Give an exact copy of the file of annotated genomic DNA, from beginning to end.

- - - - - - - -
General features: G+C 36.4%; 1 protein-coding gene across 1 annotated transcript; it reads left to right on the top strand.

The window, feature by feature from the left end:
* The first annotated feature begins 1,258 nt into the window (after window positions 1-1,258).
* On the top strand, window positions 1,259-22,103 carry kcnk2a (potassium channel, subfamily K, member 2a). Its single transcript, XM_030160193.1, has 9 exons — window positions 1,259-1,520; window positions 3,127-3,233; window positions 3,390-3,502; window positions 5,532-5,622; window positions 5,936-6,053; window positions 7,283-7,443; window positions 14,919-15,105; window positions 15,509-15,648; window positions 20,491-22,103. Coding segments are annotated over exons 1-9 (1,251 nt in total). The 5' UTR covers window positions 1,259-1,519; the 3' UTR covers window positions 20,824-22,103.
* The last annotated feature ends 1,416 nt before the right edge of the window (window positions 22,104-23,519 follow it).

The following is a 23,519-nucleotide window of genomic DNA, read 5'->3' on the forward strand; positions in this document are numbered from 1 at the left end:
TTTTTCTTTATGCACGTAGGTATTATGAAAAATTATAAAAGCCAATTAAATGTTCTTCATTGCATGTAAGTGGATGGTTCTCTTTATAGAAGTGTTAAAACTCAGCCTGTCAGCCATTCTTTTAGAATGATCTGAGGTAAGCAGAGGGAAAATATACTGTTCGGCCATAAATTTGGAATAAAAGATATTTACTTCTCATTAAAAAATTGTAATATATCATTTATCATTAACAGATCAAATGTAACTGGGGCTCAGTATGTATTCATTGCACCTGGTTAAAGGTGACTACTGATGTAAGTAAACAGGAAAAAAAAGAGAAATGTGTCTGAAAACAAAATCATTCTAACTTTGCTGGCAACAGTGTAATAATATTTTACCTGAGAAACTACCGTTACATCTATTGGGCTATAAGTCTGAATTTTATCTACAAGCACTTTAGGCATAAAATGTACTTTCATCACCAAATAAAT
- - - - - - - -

General features: G+C 36.4%; 1 protein-coding gene across 1 annotated transcript; it reads left to right on the top strand.

The window, feature by feature from the left end:
* The first annotated feature begins 1,258 nt into the window (after window positions 1-1,258).
* On the top strand, window positions 1,259-22,103 carry kcnk2a (potassium channel, subfamily K, member 2a). Its single transcript, XM_030160193.1, has 9 exons — window positions 1,259-1,520; window positions 3,127-3,233; window positions 3,390-3,502; window positions 5,532-5,622; window positions 5,936-6,053; window positions 7,283-7,443; window positions 14,919-15,105; window positions 15,509-15,648; window positions 20,491-22,103. Coding segments are annotated over exons 1-9 (1,251 nt in total). The 5' UTR covers window positions 1,259-1,519; the 3' UTR covers window positions 20,824-22,103.
* The last annotated feature ends 1,416 nt before the right edge of the window (window positions 22,104-23,519 follow it).

The following is a 23,519-nucleotide window of genomic DNA, read 5'->3' on the forward strand; positions in this document are numbered from 1 at the left end:
TTTTTCTTTATGCACGTAGGTATTATGAAAAATTATAAAAGCCAATTAAATGTTCTTCATTGCATGTAAGTGGATGGTTCTCTTTATAGAAGTGTTAAAACTCAGCCTGTCAGCCATTCTTTTAGAATGATCTGAGGTAAGCAGAGGGAAAATATACTGTTCGGCCATAAATTTGGAATAAAAGATATTTACTTCTCATTAAAAAATTGTAATATATCATTTATCATTAACAGATCAAATGTAACTGGGGCTCAGTATGTATTCATTGCACCTGGTTAAAGGTGACTACTGATGTAAGTAAACAGGAAAAAAAAGAGAAATGTGTCTGAAAACAAAATCATTCTAACTTTGCTGGCAACAGTGTAATAATATTTTACCTGAGAAACTACCGTTACATCTATTGGGCTATAAGTCTGAATTTTATCTACAAGCACTTTAGGCATAAAATGTACTTTCATCACCAAATAAAT